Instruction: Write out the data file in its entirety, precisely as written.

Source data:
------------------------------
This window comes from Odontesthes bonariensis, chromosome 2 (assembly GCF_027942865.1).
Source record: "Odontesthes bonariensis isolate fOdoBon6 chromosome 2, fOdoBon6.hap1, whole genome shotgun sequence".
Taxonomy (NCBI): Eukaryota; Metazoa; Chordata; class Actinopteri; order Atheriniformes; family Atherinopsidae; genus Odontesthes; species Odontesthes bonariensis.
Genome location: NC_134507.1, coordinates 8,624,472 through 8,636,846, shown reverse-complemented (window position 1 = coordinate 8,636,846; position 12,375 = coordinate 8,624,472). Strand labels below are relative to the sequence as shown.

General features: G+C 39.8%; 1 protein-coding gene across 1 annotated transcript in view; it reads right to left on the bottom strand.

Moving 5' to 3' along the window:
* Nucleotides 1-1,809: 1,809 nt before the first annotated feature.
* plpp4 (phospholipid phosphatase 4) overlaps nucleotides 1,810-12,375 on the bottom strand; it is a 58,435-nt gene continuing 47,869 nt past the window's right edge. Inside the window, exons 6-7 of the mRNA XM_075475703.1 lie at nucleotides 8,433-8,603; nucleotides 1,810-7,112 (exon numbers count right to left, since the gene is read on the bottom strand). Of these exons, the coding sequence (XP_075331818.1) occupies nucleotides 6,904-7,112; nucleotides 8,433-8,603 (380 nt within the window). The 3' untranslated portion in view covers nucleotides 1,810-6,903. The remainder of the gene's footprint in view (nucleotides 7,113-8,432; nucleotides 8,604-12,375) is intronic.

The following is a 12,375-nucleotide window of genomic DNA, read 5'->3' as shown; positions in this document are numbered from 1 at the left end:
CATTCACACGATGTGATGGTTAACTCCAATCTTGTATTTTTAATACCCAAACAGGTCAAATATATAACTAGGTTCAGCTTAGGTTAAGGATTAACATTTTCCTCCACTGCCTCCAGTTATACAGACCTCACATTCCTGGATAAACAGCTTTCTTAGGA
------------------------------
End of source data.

This window comes from Odontesthes bonariensis, chromosome 2 (assembly GCF_027942865.1).
Source record: "Odontesthes bonariensis isolate fOdoBon6 chromosome 2, fOdoBon6.hap1, whole genome shotgun sequence".
Taxonomy (NCBI): Eukaryota; Metazoa; Chordata; class Actinopteri; order Atheriniformes; family Atherinopsidae; genus Odontesthes; species Odontesthes bonariensis.
Genome location: NC_134507.1, coordinates 8,624,472 through 8,636,846, shown reverse-complemented (window position 1 = coordinate 8,636,846; position 12,375 = coordinate 8,624,472). Strand labels below are relative to the sequence as shown.

General features: G+C 39.8%; 1 protein-coding gene across 1 annotated transcript in view; it reads right to left on the bottom strand.

Moving 5' to 3' along the window:
* Nucleotides 1-1,809: 1,809 nt before the first annotated feature.
* plpp4 (phospholipid phosphatase 4) overlaps nucleotides 1,810-12,375 on the bottom strand; it is a 58,435-nt gene continuing 47,869 nt past the window's right edge. Inside the window, exons 6-7 of the mRNA XM_075475703.1 lie at nucleotides 8,433-8,603; nucleotides 1,810-7,112 (exon numbers count right to left, since the gene is read on the bottom strand). Of these exons, the coding sequence (XP_075331818.1) occupies nucleotides 6,904-7,112; nucleotides 8,433-8,603 (380 nt within the window). The 3' untranslated portion in view covers nucleotides 1,810-6,903. The remainder of the gene's footprint in view (nucleotides 7,113-8,432; nucleotides 8,604-12,375) is intronic.

The following is a 12,375-nucleotide window of genomic DNA, read 5'->3' as shown; positions in this document are numbered from 1 at the left end:
CATTCACACGATGTGATGGTTAACTCCAATCTTGTATTTTTAATACCCAAACAGGTCAAATATATAACTAGGTTCAGCTTAGGTTAAGGATTAACATTTTCCTCCACTGCCTCCAGTTATACAGACCTCACATTCCTGGATAAACAGCTTTCTTAGGA